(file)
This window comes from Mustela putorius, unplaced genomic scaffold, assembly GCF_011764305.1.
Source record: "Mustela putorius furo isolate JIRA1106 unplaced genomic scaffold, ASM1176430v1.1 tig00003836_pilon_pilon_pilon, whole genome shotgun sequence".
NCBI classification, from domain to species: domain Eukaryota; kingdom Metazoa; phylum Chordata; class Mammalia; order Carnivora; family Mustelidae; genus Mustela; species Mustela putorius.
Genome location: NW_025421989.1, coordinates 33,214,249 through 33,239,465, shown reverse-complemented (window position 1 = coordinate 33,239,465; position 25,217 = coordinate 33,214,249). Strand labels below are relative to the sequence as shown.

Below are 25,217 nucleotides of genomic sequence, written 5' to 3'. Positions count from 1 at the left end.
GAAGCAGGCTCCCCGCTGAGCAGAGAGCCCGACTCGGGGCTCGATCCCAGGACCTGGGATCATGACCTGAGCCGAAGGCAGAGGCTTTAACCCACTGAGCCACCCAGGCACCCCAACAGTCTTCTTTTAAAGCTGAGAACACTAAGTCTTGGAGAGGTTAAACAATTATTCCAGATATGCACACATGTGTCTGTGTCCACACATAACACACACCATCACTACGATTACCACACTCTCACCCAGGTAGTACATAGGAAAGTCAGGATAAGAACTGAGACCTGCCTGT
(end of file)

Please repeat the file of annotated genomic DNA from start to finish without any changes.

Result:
This window comes from Mustela putorius, unplaced genomic scaffold, assembly GCF_011764305.1.
Source record: "Mustela putorius furo isolate JIRA1106 unplaced genomic scaffold, ASM1176430v1.1 tig00003836_pilon_pilon_pilon, whole genome shotgun sequence".
NCBI classification, from domain to species: domain Eukaryota; kingdom Metazoa; phylum Chordata; class Mammalia; order Carnivora; family Mustelidae; genus Mustela; species Mustela putorius.
Genome location: NW_025421989.1, coordinates 33,214,249 through 33,239,465, shown reverse-complemented (window position 1 = coordinate 33,239,465; position 25,217 = coordinate 33,214,249). Strand labels below are relative to the sequence as shown.

Below are 25,217 nucleotides of genomic sequence, written 5' to 3'. Positions count from 1 at the left end.
GAAGCAGGCTCCCCGCTGAGCAGAGAGCCCGACTCGGGGCTCGATCCCAGGACCTGGGATCATGACCTGAGCCGAAGGCAGAGGCTTTAACCCACTGAGCCACCCAGGCACCCCAACAGTCTTCTTTTAAAGCTGAGAACACTAAGTCTTGGAGAGGTTAAACAATTATTCCAGATATGCACACATGTGTCTGTGTCCACACATAACACACACCATCACTACGATTACCACACTCTCACCCAGGTAGTACATAGGAAAGTCAGGATAAGAACTGAGACCTGCCTGT